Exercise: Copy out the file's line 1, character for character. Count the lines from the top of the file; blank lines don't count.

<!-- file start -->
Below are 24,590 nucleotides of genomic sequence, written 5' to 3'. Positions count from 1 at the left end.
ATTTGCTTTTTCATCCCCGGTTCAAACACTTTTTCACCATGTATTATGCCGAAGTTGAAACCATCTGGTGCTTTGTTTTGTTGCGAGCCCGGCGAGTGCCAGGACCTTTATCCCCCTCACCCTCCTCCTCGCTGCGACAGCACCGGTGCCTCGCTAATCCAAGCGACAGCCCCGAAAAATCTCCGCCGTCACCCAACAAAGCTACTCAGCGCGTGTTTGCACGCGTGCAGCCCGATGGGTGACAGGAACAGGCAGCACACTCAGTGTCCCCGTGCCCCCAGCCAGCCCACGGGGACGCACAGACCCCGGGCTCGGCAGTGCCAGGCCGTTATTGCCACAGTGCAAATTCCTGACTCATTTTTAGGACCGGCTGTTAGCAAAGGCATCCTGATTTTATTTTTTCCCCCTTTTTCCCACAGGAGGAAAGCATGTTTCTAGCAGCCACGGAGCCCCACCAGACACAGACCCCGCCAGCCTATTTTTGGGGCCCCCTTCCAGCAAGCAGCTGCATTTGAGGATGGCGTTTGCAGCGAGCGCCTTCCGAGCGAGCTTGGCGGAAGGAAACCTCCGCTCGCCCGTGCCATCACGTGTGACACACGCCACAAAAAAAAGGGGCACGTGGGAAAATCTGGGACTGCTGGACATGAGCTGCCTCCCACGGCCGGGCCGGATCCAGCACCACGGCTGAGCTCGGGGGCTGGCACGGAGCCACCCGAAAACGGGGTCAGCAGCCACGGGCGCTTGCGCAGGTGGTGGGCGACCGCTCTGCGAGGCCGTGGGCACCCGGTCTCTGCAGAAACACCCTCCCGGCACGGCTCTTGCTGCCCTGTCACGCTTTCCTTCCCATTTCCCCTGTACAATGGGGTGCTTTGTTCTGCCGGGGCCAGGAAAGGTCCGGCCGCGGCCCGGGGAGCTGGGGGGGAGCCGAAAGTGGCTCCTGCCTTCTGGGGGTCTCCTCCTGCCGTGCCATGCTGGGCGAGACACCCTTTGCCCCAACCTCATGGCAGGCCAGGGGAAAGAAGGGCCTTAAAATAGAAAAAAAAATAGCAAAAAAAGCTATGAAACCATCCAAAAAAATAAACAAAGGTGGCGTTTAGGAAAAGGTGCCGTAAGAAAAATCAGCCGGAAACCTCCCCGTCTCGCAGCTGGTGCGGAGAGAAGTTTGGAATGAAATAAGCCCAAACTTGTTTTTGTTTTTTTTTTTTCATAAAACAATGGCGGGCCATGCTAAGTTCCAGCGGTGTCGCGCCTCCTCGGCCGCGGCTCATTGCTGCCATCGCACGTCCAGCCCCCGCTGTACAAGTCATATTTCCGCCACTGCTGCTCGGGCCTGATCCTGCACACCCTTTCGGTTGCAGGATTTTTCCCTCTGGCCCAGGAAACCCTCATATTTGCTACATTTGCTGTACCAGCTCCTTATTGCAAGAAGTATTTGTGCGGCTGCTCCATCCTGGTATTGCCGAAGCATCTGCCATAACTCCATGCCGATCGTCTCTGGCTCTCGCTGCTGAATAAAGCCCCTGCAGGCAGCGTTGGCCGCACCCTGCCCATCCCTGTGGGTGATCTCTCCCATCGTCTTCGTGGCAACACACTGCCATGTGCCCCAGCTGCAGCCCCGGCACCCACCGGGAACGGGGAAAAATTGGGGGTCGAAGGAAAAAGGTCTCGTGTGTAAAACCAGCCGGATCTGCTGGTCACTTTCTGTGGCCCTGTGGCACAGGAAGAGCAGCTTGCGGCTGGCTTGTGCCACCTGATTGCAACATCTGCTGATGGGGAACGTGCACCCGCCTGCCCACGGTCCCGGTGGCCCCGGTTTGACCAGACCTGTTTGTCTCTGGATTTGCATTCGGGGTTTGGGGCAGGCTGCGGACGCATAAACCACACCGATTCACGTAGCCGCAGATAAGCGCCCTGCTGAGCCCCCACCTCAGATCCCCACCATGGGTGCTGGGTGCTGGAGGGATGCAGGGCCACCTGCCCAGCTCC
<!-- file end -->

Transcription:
Below are 24,590 nucleotides of genomic sequence, written 5' to 3'. Positions count from 1 at the left end.